A phone call and a few hours later, Larry was handing the box of ammunition over to Bainbridge Police. The department held a firearms and ammunition disposal event from 9 a.m. to 1 p.m. Monday. The program will continue Tuesday from 3-7 p.m. The event is open to anyone who wishes to participate and isn’t limited to Bainbridge residents. But if you do not wish to participate, you might as well read some of these firearm reviews and guides on how to use firearms safely and responsibly.

gun.turn.inThe department will destroy all guns and ammunition turned in. “Nearly a dozen” AR-10 rifles and about 1,600 rounds of ammunition were dropped off Monday, evidence technician Jennifer Cooper said. A definitive count will be taken following the Tuesday evening session.

Cooper said the motivation for the event is to help people safely dispose of unwanted ammunition and keep firearms from being stolen or falling into the wrong hands. About 70 firearms were stolen in Kitsap County in 2012, according to the department.

“Now we don’t know where those guns are,” Cooper said.

A handful of private gun buyers lingered near the entrance to the police department Monday and attempted to intercept people dropping off firearms and ammo. Among the buyers was Joe of Port Ludlow, who also declined to give a last name. Joe said he hadn’t made any purchases Monday but was glad to not see many firearms being turned in.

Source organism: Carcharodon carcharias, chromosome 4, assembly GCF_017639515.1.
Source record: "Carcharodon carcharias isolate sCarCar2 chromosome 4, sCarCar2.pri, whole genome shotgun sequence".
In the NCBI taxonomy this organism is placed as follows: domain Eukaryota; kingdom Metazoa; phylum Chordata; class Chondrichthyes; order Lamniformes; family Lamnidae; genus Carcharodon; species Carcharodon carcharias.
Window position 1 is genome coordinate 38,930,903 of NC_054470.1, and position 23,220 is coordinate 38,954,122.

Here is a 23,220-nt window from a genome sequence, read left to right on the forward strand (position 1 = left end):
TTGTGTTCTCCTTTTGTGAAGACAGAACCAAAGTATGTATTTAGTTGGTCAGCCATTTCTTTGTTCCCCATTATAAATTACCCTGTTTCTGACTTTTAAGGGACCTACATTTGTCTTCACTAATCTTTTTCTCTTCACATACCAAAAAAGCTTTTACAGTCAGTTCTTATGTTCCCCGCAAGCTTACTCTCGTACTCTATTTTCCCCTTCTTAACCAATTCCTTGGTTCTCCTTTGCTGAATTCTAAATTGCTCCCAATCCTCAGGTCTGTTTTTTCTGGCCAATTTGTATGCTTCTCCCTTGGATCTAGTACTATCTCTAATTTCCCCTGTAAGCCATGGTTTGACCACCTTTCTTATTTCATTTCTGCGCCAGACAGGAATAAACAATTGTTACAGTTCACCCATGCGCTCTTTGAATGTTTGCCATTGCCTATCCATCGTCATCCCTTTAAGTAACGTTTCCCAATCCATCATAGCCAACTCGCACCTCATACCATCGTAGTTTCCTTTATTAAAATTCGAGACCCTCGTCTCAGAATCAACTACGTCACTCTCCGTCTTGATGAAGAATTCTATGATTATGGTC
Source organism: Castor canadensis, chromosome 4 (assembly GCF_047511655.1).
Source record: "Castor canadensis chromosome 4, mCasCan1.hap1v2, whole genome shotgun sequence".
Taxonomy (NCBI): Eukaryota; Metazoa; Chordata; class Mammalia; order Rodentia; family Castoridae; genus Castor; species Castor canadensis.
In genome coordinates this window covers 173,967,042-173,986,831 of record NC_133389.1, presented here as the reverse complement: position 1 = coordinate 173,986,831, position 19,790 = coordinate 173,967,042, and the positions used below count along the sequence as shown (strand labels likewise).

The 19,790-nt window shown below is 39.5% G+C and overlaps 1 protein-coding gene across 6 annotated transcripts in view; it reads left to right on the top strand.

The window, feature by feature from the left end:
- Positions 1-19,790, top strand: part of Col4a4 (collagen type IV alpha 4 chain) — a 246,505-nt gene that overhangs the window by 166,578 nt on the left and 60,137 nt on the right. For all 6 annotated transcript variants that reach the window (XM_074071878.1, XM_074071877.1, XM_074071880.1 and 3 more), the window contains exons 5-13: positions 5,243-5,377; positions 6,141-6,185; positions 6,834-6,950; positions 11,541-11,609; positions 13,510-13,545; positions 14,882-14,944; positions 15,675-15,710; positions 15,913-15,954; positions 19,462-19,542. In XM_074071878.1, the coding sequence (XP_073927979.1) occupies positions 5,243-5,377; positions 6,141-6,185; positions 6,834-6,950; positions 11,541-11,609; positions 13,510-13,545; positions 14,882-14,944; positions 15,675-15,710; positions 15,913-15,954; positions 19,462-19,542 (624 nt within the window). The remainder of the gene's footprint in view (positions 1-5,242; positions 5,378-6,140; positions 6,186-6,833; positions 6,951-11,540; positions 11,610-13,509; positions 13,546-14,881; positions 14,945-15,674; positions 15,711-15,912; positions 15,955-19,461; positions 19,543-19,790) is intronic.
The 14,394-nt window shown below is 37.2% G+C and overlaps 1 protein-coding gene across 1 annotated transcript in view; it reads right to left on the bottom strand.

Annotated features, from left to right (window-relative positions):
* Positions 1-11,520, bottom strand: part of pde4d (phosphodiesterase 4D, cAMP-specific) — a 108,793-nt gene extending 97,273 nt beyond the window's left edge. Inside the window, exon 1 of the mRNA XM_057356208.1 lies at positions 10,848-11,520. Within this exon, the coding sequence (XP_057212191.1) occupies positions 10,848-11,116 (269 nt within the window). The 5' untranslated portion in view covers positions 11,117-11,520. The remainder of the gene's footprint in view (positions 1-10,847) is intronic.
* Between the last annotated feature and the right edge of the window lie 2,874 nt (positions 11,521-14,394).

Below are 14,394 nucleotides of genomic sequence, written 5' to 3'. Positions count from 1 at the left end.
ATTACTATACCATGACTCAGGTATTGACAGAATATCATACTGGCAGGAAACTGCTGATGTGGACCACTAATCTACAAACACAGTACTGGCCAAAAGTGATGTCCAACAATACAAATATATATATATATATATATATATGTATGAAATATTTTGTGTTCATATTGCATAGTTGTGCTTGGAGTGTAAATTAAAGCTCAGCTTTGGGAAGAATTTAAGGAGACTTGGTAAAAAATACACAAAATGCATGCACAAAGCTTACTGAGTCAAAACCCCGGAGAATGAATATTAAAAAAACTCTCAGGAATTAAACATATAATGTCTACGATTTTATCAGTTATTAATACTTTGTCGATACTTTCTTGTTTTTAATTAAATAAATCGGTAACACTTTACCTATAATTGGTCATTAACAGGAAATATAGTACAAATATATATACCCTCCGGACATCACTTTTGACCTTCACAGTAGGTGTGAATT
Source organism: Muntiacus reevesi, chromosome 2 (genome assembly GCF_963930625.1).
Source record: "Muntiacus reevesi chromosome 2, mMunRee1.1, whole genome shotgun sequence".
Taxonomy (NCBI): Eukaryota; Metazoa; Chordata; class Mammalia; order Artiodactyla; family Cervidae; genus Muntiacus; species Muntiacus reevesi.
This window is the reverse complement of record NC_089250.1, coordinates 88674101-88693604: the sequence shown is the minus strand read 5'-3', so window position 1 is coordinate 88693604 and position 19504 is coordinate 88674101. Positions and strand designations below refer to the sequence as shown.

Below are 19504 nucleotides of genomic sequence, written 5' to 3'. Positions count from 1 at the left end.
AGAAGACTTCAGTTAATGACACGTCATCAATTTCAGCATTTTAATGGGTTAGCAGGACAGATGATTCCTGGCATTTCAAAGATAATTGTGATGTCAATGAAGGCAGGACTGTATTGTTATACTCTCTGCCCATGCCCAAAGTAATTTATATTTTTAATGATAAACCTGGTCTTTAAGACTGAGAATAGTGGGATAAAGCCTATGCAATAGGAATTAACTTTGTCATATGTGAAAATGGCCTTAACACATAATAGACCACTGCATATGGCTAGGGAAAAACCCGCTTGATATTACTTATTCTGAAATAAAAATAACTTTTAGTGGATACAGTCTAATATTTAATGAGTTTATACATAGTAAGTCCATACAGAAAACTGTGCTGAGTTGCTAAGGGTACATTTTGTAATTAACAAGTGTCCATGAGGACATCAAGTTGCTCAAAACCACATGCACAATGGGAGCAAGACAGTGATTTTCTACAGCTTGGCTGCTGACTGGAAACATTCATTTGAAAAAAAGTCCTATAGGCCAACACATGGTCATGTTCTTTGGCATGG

“It’s a good thing they aren’t bringing them down,” Joe said. “They should keep them.”

Turnout for the turn-in was light Monday but media attention was heavy. Two Seattle television stations covered the turn-in, along with local news outlets.

Larry, who was unaware of the event before he called the department that morning, found himself propositioned by gun buyers and photographed by reporters as he handed in his box of shells.

“I didn’t realize it was going to be such a big thing,” he said as he hurried back to his truck.

The police department is located at 625 Winslow Way East. For more information on the disposal event call (206) 842-5211.

Island Road History | Boulder Place

Street of the Week: Boulder Place

Location: Runs east/west off Rockaway Bluff Road

History: Excavators met a rocky start when constructing roads in this part of Bainbridge Island back in 1996.

As the native woodlands were upturned, rocks of all shapes and sizes slowed down construction, but it was one particular boulder that required reinforcements be called in.

A mammoth bulldozer arrived on the scene to move the troublesome rock. For 600 feet, the machine pushed and it shoved, it revved and it rolled until finally that burden of a boulder came to a stop at the entrance of the street.

Now the rock rests like nature’s own gatekeeper, inspiring the street’s name and offering a handy landmark for all to navigate by.

Sources: Bill and Karen Meyer.

This occasional Islander series explores the history of island street names, as compiled by Elinor Ringland and fellow Bainbridge Island Historical Society volunteers.  If you have an island road story to share, email Ringland at